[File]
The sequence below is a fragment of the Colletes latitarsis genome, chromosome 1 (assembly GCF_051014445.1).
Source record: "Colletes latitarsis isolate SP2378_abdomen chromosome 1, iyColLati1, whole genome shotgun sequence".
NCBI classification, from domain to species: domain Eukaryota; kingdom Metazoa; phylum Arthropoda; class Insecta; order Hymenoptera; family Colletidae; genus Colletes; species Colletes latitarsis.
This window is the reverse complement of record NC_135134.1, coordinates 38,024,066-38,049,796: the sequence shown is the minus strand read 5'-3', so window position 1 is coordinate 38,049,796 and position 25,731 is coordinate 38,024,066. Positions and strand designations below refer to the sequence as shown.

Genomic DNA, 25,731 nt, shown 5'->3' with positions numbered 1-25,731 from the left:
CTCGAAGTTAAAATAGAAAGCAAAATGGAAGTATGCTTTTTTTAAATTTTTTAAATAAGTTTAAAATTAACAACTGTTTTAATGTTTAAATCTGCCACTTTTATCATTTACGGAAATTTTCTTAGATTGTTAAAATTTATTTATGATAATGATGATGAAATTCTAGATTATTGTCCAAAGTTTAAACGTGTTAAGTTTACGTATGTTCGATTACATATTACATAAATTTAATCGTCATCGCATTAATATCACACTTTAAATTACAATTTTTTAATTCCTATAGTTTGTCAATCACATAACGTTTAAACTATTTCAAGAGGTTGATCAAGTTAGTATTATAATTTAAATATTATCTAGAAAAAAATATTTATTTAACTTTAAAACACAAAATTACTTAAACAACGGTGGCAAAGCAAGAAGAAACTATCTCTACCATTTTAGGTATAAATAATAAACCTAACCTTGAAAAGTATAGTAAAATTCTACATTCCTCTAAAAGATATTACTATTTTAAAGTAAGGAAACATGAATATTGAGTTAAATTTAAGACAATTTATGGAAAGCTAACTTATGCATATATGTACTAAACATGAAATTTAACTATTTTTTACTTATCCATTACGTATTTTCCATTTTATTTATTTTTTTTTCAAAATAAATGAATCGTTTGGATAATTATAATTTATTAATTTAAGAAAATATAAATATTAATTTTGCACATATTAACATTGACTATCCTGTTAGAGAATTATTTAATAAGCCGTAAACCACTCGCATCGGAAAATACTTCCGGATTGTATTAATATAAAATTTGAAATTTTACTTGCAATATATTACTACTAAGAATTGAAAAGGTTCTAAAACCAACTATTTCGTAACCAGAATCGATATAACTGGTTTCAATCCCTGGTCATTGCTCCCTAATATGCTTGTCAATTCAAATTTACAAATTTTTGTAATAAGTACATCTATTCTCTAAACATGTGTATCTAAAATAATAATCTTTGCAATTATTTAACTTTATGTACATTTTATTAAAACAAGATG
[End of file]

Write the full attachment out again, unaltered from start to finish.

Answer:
The sequence below is a fragment of the Colletes latitarsis genome, chromosome 1 (assembly GCF_051014445.1).
Source record: "Colletes latitarsis isolate SP2378_abdomen chromosome 1, iyColLati1, whole genome shotgun sequence".
NCBI classification, from domain to species: domain Eukaryota; kingdom Metazoa; phylum Arthropoda; class Insecta; order Hymenoptera; family Colletidae; genus Colletes; species Colletes latitarsis.
This window is the reverse complement of record NC_135134.1, coordinates 38,024,066-38,049,796: the sequence shown is the minus strand read 5'-3', so window position 1 is coordinate 38,049,796 and position 25,731 is coordinate 38,024,066. Positions and strand designations below refer to the sequence as shown.

Genomic DNA, 25,731 nt, shown 5'->3' with positions numbered 1-25,731 from the left:
CTCGAAGTTAAAATAGAAAGCAAAATGGAAGTATGCTTTTTTTAAATTTTTTAAATAAGTTTAAAATTAACAACTGTTTTAATGTTTAAATCTGCCACTTTTATCATTTACGGAAATTTTCTTAGATTGTTAAAATTTATTTATGATAATGATGATGAAATTCTAGATTATTGTCCAAAGTTTAAACGTGTTAAGTTTACGTATGTTCGATTACATATTACATAAATTTAATCGTCATCGCATTAATATCACACTTTAAATTACAATTTTTTAATTCCTATAGTTTGTCAATCACATAACGTTTAAACTATTTCAAGAGGTTGATCAAGTTAGTATTATAATTTAAATATTATCTAGAAAAAAATATTTATTTAACTTTAAAACACAAAATTACTTAAACAACGGTGGCAAAGCAAGAAGAAACTATCTCTACCATTTTAGGTATAAATAATAAACCTAACCTTGAAAAGTATAGTAAAATTCTACATTCCTCTAAAAGATATTACTATTTTAAAGTAAGGAAACATGAATATTGAGTTAAATTTAAGACAATTTATGGAAAGCTAACTTATGCATATATGTACTAAACATGAAATTTAACTATTTTTTACTTATCCATTACGTATTTTCCATTTTATTTATTTTTTTTTCAAAATAAATGAATCGTTTGGATAATTATAATTTATTAATTTAAGAAAATATAAATATTAATTTTGCACATATTAACATTGACTATCCTGTTAGAGAATTATTTAATAAGCCGTAAACCACTCGCATCGGAAAATACTTCCGGATTGTATTAATATAAAATTTGAAATTTTACTTGCAATATATTACTACTAAGAATTGAAAAGGTTCTAAAACCAACTATTTCGTAACCAGAATCGATATAACTGGTTTCAATCCCTGGTCATTGCTCCCTAATATGCTTGTCAATTCAAATTTACAAATTTTTGTAATAAGTACATCTATTCTCTAAACATGTGTATCTAAAATAATAATCTTTGCAATTATTTAACTTTATGTACATTTTATTAAAACAAGATG